How we cite our quotes:
If I loved you less, I might be able to talk about it more. But you know what I am.—You hear nothing but truth from me. (49.36)
Knightley’s proposal is true to form. He promises nothing but honesty – which is something Emma is now more than willing to take.
It was a clear thing he was less in love than he had been. Absence, with the conviction probably of her indifference, had produced this very natural and very desirable effect. (37.3)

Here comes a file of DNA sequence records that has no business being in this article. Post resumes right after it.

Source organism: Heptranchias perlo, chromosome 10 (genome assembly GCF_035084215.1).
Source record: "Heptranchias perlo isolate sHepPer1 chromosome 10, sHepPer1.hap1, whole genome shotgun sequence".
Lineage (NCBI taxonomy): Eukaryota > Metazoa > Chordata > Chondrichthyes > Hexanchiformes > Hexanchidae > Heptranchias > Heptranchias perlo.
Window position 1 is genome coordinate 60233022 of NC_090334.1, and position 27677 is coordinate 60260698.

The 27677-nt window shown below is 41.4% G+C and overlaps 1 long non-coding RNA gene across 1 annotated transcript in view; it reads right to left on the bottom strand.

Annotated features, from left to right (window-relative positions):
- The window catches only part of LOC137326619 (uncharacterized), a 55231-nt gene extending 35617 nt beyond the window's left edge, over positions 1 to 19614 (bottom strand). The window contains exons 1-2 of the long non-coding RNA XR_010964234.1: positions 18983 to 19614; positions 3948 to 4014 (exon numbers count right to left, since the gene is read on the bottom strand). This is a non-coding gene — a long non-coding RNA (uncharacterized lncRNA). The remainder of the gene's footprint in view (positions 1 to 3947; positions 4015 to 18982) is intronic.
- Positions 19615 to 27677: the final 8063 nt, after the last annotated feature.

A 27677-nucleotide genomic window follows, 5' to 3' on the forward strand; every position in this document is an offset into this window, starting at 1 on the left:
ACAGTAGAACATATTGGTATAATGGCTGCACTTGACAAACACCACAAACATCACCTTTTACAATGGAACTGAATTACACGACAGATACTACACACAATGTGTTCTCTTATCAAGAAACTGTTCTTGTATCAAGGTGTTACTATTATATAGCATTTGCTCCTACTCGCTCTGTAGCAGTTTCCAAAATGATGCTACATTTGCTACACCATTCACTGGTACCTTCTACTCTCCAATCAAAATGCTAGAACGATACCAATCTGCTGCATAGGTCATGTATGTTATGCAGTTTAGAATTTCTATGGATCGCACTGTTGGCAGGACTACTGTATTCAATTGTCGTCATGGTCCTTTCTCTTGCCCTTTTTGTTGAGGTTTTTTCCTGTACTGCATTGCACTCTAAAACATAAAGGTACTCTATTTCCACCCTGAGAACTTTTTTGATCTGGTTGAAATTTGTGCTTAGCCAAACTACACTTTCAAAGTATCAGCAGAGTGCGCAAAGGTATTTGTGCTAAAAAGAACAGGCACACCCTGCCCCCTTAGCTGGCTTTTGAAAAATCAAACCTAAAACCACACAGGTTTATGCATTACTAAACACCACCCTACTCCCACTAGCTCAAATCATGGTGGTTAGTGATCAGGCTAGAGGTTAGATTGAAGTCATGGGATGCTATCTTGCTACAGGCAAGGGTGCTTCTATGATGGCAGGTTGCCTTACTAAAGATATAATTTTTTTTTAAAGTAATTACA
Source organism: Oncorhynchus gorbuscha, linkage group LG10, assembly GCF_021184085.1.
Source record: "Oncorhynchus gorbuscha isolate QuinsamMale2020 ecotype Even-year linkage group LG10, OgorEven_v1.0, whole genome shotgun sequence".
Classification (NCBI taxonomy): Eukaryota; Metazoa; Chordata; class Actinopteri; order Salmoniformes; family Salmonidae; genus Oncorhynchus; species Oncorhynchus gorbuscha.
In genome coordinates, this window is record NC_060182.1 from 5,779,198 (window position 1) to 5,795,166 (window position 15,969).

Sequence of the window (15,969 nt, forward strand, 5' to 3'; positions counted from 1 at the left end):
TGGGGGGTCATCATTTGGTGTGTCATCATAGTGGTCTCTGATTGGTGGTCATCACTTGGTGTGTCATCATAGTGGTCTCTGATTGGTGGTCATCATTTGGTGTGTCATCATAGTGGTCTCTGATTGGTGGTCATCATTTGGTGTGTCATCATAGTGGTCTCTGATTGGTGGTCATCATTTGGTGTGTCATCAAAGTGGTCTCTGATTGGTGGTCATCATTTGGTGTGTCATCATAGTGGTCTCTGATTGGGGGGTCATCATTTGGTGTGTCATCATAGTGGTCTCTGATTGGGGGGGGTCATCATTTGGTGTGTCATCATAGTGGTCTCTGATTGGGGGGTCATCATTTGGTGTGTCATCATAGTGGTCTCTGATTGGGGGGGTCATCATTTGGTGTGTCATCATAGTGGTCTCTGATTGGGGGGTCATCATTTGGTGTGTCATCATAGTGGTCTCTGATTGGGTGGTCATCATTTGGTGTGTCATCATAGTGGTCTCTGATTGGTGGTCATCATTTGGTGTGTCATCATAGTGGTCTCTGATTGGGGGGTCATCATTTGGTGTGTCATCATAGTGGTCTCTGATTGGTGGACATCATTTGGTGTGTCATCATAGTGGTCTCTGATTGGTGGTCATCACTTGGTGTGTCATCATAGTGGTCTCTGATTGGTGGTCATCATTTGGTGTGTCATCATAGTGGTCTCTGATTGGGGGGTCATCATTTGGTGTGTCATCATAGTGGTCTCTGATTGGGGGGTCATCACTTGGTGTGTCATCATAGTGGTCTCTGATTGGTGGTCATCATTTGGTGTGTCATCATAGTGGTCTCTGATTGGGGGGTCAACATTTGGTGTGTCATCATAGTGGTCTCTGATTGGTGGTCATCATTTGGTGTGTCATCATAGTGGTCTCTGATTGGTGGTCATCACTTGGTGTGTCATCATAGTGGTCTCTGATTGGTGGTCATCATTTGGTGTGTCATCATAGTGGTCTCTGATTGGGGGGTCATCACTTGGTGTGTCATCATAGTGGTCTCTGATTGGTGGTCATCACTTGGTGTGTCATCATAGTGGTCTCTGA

For once, Emma’s confidence in her knowledge of people’s hearts pays off. It’s interesting that it’s only Frank whom she knows so well – they’re actually more alike than she might like to think.
Till now that she was threatened with its loss, Emma had never known how much of her happiness depended on being first with Mr. Knightley, first in interest and affection. (48.1)
Social hierarchies might seem shallow, but they give us a good grasp on how Austen articulates emotional connections, as well. Emma’s desire to be first in a party becomes the only way that she can express her love for Knightley.